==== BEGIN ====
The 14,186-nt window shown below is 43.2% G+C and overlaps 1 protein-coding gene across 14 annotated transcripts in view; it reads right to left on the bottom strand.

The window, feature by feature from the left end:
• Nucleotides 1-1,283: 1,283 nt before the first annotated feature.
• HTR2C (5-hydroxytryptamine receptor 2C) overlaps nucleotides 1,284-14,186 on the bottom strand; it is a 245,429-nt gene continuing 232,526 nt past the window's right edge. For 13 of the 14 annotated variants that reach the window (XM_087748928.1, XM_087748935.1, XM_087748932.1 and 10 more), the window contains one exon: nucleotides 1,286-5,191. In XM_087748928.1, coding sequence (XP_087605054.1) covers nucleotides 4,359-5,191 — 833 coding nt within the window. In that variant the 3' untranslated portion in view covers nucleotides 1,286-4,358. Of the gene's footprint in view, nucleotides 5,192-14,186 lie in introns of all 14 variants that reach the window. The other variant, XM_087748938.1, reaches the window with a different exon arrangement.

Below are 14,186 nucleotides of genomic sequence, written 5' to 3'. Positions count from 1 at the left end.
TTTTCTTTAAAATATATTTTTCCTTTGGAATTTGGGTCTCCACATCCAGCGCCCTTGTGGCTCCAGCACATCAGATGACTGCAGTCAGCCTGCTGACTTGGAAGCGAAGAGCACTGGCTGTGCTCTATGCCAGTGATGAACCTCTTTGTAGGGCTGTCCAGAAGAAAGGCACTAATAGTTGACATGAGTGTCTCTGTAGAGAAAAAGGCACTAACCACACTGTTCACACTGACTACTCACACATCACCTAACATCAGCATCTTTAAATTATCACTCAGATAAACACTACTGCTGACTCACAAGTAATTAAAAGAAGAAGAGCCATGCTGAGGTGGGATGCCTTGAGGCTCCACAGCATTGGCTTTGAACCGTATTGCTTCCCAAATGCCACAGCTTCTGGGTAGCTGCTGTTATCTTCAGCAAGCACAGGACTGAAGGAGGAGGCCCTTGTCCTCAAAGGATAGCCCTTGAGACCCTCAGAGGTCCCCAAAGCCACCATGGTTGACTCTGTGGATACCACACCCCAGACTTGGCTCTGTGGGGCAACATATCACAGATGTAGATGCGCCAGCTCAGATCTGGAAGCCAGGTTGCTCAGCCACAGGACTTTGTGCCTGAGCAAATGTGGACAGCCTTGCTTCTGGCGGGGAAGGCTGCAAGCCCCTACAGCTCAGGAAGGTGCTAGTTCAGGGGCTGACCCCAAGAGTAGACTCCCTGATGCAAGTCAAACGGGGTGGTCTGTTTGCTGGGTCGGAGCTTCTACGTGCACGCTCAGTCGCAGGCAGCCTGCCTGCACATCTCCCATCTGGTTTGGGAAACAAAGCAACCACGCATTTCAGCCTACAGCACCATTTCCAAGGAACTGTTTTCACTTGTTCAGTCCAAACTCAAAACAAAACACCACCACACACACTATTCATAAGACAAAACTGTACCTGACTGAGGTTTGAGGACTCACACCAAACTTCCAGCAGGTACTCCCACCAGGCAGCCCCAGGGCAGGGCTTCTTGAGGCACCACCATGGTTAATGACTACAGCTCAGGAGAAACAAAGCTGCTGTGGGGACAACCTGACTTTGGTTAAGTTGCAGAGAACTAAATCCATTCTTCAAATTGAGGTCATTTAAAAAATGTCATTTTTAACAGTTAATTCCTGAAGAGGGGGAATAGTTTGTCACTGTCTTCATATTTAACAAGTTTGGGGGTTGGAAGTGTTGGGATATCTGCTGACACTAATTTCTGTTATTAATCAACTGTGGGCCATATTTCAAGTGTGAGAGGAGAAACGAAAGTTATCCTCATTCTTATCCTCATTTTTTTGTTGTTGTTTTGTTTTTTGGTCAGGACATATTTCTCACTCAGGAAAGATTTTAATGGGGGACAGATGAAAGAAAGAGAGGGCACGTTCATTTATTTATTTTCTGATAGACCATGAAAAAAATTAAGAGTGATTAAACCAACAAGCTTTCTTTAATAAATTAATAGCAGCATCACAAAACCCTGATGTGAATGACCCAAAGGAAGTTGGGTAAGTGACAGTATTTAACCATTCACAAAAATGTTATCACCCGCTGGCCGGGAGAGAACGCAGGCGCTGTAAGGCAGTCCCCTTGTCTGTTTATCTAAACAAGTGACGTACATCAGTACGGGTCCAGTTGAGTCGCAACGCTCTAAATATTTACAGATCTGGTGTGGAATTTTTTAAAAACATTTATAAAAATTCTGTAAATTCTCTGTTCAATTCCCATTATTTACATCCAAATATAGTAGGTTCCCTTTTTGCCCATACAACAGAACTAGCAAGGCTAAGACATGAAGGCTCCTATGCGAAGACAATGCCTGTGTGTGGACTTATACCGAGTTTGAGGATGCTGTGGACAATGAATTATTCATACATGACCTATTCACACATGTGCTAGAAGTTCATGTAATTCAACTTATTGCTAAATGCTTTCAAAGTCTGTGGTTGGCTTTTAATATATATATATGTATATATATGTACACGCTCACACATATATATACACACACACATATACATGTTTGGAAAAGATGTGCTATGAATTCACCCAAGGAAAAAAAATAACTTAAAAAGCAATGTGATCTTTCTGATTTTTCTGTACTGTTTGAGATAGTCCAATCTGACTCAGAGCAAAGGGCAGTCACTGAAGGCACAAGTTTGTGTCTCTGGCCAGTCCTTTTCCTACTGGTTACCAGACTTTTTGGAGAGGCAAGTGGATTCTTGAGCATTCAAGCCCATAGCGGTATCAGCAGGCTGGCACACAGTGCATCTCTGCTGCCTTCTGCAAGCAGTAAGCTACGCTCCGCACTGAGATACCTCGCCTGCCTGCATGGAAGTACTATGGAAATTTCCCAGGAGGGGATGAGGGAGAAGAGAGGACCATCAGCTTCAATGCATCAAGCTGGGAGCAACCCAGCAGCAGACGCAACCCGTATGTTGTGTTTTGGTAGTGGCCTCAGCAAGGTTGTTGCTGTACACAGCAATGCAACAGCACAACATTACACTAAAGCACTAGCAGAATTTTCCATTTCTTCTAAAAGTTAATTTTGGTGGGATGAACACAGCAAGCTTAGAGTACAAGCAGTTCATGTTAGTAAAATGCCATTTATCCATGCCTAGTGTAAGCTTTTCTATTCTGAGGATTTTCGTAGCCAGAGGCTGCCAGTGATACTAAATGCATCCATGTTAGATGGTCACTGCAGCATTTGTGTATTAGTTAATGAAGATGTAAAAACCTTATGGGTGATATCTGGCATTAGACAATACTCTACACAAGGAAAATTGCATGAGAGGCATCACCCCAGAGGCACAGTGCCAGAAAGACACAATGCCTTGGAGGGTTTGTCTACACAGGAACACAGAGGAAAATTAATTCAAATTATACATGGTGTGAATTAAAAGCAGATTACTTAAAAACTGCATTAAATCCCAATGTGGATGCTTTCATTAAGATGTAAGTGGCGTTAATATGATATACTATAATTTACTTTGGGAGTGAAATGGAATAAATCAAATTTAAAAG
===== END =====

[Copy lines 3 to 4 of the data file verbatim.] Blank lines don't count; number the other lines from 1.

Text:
• Nucleotides 1-1,283: 1,283 nt before the first annotated feature.
• HTR2C (5-hydroxytryptamine receptor 2C) overlaps nucleotides 1,284-14,186 on the bottom strand; it is a 245,429-nt gene continuing 232,526 nt past the window's right edge. For 13 of the 14 annotated variants that reach the window (XM_087748928.1, XM_087748935.1, XM_087748932.1 and 10 more), the window contains one exon: nucleotides 1,286-5,191. In XM_087748928.1, coding sequence (XP_087605054.1) covers nucleotides 4,359-5,191 — 833 coding nt within the window. In that variant the 3' untranslated portion in view covers nucleotides 1,286-4,358. Of the gene's footprint in view, nucleotides 5,192-14,186 lie in introns of all 14 variants that reach the window. The other variant, XM_087748938.1, reaches the window with a different exon arrangement.